Bigger transportation pie, but a smaller slice for bikes

The 2013-2015 budget (AB40) Governor Walker submitted to the State Assembly  yesterday proposes to increase the biennial transportation budget from $5.7 billion to $6.4 billion. Hold on though, even though the pie just got a lot bigger, the slice for people who ride bikes is significantly smaller. I have consolidated the many line items that make up each program into the simple table below. I also added the total amount of money that the federal transportation budget makes available to Wisconsin.

 

Click to open pdf of image

 

You can see that the federal transportation budget has made a little more than $89 million available to Wisconsin in funding categories that can be used to pay for bicycle facilities. You can also see that the governor’s budget only proposes to spend about $51 million (compared to nearly $70 million in the last budget). So where is the remaining $38 million going? The federal transportation budget allows states to shift 50% of the Transportation Alternatives funds to highway projects. While you can’t exactly trace the dollars, I’m sure we are not giving that money back to the feds.

Another big problem in the budget is the language that allows WisDOT to take back money for Transportation Alternatives Program projects if the municipalities don’t spend the money within four years. That same rule is not in place for road project funds. While everyone wants to get projects done quickly, the red tape of very confusing and sometimes contradictory WisDOT forms along with the new delays caused by the Master Consultant project review process often means it takes longer than four years to get a project going. I could give you countless “Parks and Rec” kind of examples of things that slow project approval down.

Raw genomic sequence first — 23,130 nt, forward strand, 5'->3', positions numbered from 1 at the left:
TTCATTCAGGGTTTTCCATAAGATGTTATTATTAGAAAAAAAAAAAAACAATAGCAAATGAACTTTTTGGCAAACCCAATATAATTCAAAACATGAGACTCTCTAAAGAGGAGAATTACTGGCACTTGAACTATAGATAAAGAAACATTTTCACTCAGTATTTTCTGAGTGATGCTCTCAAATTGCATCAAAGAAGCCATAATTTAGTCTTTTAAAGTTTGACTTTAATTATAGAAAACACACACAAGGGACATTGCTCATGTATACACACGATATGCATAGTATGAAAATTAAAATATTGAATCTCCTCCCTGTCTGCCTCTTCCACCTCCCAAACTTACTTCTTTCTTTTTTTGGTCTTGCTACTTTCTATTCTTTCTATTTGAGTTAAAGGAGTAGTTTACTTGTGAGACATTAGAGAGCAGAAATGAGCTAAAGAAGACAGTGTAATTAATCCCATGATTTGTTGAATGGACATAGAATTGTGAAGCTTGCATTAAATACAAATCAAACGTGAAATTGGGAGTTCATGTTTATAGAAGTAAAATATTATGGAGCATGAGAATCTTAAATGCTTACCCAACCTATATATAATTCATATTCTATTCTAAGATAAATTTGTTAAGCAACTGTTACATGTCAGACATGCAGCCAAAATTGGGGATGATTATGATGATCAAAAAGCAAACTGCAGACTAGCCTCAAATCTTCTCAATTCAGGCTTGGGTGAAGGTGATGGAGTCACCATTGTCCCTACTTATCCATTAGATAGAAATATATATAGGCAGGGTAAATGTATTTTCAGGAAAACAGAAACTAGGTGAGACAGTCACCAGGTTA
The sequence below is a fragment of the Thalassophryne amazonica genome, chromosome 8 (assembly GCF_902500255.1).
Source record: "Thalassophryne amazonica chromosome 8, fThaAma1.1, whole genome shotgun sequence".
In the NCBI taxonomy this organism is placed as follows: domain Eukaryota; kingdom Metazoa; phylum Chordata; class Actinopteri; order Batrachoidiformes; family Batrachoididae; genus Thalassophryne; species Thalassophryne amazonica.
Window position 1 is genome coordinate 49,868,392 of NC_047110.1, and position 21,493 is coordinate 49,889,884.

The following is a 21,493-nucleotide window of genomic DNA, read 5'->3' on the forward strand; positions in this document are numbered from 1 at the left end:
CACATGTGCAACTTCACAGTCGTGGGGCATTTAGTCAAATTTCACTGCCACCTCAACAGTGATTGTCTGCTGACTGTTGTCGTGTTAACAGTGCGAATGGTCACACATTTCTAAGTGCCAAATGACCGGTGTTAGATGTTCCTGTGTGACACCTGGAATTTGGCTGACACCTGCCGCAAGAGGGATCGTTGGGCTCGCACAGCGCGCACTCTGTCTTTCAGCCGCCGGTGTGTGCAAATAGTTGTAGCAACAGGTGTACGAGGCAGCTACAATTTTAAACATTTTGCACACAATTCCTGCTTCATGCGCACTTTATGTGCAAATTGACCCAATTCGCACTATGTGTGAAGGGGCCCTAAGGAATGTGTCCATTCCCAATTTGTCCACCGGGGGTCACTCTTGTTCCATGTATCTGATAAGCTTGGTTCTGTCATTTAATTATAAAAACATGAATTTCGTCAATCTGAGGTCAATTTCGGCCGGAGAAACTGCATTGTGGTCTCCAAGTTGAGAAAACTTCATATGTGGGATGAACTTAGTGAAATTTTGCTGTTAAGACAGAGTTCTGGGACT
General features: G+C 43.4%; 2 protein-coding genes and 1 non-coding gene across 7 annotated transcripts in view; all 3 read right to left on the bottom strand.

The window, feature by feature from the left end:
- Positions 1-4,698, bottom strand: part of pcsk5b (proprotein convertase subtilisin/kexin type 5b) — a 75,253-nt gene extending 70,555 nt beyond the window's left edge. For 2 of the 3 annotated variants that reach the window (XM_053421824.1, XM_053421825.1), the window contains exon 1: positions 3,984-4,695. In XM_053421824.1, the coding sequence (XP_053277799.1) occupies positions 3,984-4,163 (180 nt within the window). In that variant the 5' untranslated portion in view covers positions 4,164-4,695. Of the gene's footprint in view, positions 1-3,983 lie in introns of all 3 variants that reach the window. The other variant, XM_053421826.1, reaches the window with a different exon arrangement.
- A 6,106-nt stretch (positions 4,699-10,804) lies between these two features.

If you are a bike person, someone who cares about transit and walking, or even if you are a strict user-pay user-benefit fiscal conservative, there is a lot not to like in this transportation budget: from increased borrowing, transfers from the general fund, transit fund transfers to the general fund, and selling power plants to pay down transportation, etc.

But the bottom line to bike folks is that even though there is a lot more money in the proposed two-year state transportation budget, this budget not only shorts us the money the feds are offering, it allocate even less money than was in the last state budget. That is quite a double whammy.

If you care about this, it is extremely important to remember that the state legislature still has until some time around July to modify and approve the budget. That gives advocates, business leaders and civic leader who care about our treasured bicycle assets time to talk to their elected representatives in the Senate and Assembly to convince them to restore the full funding for programs that fund bicycle projects.

The easiest way to effect change is to call, email or meet with the people who represent you in the State Capitol and tell them that you would like them to spend every one of the comparatively few dollars the feds give Wisconsin for bike projects on bike projects. It is also critically important that people who care about funding for bicycle projects come to the Bike Fed’s Lobby Day, April 9th. We do a lot of the work for you by setting up meetings for constituents in each district. We also give you clear, detailed information so you can make an intelligent ask.